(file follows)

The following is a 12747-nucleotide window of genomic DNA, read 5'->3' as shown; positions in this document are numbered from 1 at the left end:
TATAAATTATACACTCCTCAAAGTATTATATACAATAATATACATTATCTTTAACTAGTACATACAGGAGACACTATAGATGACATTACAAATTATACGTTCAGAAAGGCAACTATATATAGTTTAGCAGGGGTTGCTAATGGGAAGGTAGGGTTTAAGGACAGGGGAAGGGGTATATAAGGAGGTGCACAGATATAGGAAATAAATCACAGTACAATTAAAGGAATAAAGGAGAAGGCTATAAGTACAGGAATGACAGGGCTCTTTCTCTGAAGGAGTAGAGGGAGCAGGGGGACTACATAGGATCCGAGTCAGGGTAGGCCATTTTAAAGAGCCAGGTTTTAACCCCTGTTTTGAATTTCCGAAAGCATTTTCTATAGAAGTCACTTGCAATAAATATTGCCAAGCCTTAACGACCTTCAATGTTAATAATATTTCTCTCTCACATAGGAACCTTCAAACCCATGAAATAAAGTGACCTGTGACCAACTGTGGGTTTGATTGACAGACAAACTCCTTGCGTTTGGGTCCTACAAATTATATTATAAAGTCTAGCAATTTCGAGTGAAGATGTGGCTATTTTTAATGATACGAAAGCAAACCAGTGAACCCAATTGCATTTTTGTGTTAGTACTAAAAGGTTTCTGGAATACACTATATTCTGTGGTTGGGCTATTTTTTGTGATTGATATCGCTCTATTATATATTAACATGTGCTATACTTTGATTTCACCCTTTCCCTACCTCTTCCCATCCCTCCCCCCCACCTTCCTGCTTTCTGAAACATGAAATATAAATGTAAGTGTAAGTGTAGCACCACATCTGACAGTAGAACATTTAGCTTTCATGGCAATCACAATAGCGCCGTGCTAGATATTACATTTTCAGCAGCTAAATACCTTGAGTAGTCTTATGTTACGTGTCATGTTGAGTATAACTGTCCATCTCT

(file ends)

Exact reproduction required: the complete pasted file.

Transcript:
The following is a 12747-nucleotide window of genomic DNA, read 5'->3' as shown; positions in this document are numbered from 1 at the left end:
TATAAATTATACACTCCTCAAAGTATTATATACAATAATATACATTATCTTTAACTAGTACATACAGGAGACACTATAGATGACATTACAAATTATACGTTCAGAAAGGCAACTATATATAGTTTAGCAGGGGTTGCTAATGGGAAGGTAGGGTTTAAGGACAGGGGAAGGGGTATATAAGGAGGTGCACAGATATAGGAAATAAATCACAGTACAATTAAAGGAATAAAGGAGAAGGCTATAAGTACAGGAATGACAGGGCTCTTTCTCTGAAGGAGTAGAGGGAGCAGGGGGACTACATAGGATCCGAGTCAGGGTAGGCCATTTTAAAGAGCCAGGTTTTAACCCCTGTTTTGAATTTCCGAAAGCATTTTCTATAGAAGTCACTTGCAATAAATATTGCCAAGCCTTAACGACCTTCAATGTTAATAATATTTCTCTCTCACATAGGAACCTTCAAACCCATGAAATAAAGTGACCTGTGACCAACTGTGGGTTTGATTGACAGACAAACTCCTTGCGTTTGGGTCCTACAAATTATATTATAAAGTCTAGCAATTTCGAGTGAAGATGTGGCTATTTTTAATGATACGAAAGCAAACCAGTGAACCCAATTGCATTTTTGTGTTAGTACTAAAAGGTTTCTGGAATACACTATATTCTGTGGTTGGGCTATTTTTTGTGATTGATATCGCTCTATTATATATTAACATGTGCTATACTTTGATTTCACCCTTTCCCTACCTCTTCCCATCCCTCCCCCCCACCTTCCTGCTTTCTGAAACATGAAATATAAATGTAAGTGTAAGTGTAGCACCACATCTGACAGTAGAACATTTAGCTTTCATGGCAATCACAATAGCGCCGTGCTAGATATTACATTTTCAGCAGCTAAATACCTTGAGTAGTCTTATGTTACGTGTCATGTTGAGTATAACTGTCCATCTCT